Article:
Charge! Sylvia Onder’s TLT work advances on multiple fronts. In her new “Anthropology, Colonialism, and Islam” course, students are using a blog to co-ordinate their collective work on both a Dipity timeline and on a Google map. Sylvia reports that her students are linking between the timeline and map and the blog, where their detailed entries are located. The resource they are creating for each other (and potentially, for outside audiences as well), will be a navigable storyline of intercultural interaction across much of the globe, from the 15th century to the present. Sylvia reports in her blog that one student had expressed reservations about blogging, but that by starting the process early on, the course would not favor more regular bloggers who may be more comfortable with the tools and the style(s) of writing involved.
The map is integrated right into the blog, using a WordPress plugin that we modified to make it easier to use. The timeline is accessed at dipity.com. This proved to be less fluid for Sylvia and her students, as they had to set up separate accounts, and she had to ‘follow’ them through her Dipity account. We searched for Dipity timeline plugins for WordPress, but as there are none currently available, we made an attempt to write our own. This requires some support from Dipity, which we are still working on getting. We’re looking forward to setting this up in the future, if there are interested faculty. Please contact me at CNDLS if you have an interest.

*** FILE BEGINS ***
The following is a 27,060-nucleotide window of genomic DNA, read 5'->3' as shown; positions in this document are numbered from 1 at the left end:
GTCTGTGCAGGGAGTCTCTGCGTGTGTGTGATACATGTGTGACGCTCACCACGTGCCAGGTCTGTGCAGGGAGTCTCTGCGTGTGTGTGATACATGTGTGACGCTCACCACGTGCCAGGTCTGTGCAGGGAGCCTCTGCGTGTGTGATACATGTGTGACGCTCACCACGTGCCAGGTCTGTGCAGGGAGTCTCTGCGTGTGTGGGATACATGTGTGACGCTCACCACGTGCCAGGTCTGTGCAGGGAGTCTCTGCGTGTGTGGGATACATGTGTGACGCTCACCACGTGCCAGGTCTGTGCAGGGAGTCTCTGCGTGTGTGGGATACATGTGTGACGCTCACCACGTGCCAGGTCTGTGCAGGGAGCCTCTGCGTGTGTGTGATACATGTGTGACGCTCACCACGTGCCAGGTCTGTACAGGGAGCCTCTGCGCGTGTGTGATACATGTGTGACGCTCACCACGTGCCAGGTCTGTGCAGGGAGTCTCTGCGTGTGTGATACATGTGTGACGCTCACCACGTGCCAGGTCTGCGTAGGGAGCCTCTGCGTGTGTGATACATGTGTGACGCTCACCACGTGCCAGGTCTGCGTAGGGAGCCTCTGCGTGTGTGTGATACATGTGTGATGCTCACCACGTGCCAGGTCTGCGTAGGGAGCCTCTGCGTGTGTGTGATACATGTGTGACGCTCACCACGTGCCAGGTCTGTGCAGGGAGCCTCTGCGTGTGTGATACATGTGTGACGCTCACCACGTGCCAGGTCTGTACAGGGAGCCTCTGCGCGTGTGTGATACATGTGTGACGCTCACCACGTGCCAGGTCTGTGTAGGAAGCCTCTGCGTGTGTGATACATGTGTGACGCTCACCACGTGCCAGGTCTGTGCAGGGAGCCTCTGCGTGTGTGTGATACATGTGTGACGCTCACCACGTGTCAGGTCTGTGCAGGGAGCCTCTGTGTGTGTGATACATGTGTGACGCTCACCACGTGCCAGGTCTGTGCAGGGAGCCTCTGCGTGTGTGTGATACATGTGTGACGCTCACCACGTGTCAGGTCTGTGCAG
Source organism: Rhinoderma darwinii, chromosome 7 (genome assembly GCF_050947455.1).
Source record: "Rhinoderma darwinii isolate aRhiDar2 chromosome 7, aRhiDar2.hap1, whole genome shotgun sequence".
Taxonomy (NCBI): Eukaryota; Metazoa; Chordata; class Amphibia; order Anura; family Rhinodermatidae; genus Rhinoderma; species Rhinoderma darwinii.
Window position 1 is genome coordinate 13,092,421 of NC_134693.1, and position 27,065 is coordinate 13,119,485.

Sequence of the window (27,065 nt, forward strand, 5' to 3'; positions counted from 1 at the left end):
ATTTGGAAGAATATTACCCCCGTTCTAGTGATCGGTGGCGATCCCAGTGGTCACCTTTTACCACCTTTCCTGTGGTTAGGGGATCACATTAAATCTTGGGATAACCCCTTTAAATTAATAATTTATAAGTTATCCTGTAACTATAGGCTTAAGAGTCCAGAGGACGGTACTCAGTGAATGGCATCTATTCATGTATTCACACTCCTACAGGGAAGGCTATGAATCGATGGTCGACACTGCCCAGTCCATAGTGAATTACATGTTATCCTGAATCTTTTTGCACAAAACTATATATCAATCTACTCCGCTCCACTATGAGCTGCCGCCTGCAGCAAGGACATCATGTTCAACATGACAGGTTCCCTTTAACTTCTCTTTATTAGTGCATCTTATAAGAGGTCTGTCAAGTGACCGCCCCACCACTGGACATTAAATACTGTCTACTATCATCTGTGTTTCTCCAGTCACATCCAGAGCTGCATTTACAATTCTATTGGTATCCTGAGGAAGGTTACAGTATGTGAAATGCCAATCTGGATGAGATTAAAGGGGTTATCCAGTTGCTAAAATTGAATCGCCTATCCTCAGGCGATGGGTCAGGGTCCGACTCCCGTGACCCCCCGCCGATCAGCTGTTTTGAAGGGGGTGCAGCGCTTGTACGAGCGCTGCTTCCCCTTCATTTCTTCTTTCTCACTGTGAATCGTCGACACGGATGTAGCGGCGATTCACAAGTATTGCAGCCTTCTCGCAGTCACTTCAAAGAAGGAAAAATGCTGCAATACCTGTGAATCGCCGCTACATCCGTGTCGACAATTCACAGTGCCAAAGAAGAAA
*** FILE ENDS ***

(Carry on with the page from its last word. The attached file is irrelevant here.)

Sylvia had already started her Turkish language students on eportfolio blogs, and this year, she is working on extending eportfolio use throughout the Turkish curriculum. These should make a great example of eportfolios which show the development of language proficiency over time. The examples she has shown us so far also make good use of video and other media.
In Sylvia’s “Introduction to Medical Anthropology” course, she needs for students to be able to post with absolute anonymity. She hasn’t been able to achieve this using Blackboard, so we wrote another WordPress plugin for her. Using this plugin, when students assign a blog post to the “anonymous” category, the post does not get attributed to them but to “Anonymous User.” It would be very difficult to determine who the original poster was. Hopefully, this will give students the proper environment in which to make potentially sensitive, and useful, comments.
Perhaps the most exciting development in Sylvia’s work involves her growing collaboration with Gallaudet University, in a project that is coming to be called, “GU squared” (not to be confused with the “G squared” project between the GU Medical School and George Mason University). Sylvia’s students will be chatting live and asynchronously with a group of Gallaudet students addressing the notion of being ‘fixed’ by technology, and what that means for deaf culture. They will also take a trip to Gallaudet to meet each other and kick off the collaboration.
Also, under Paulina Maldonado’s direction, and with Ryan Walter’s video production and post-production skills, the CNDLS video team has already begun shooting footage of a Gallaudet production called, “Visible Impact,” directed by Susan Lynskey of Gallaudet. “Visible Impact” features original works by Gallaudet students and will premiere at Georgetown as the centerpiece of the DiverseABILITY Forum (Oct 21-23). Students involved in the production will be interviewed for the documentary piece, as well as students from Sylvia’s medical anthropology course. Two edited pieces are planned, both of which will share footage, ideas, and live and/or online discussions between the students and the performers around articles selected for the course.
We’re very excited about the great work moving forward and about helping Sylvia’s students to create meaningful resources about real issues.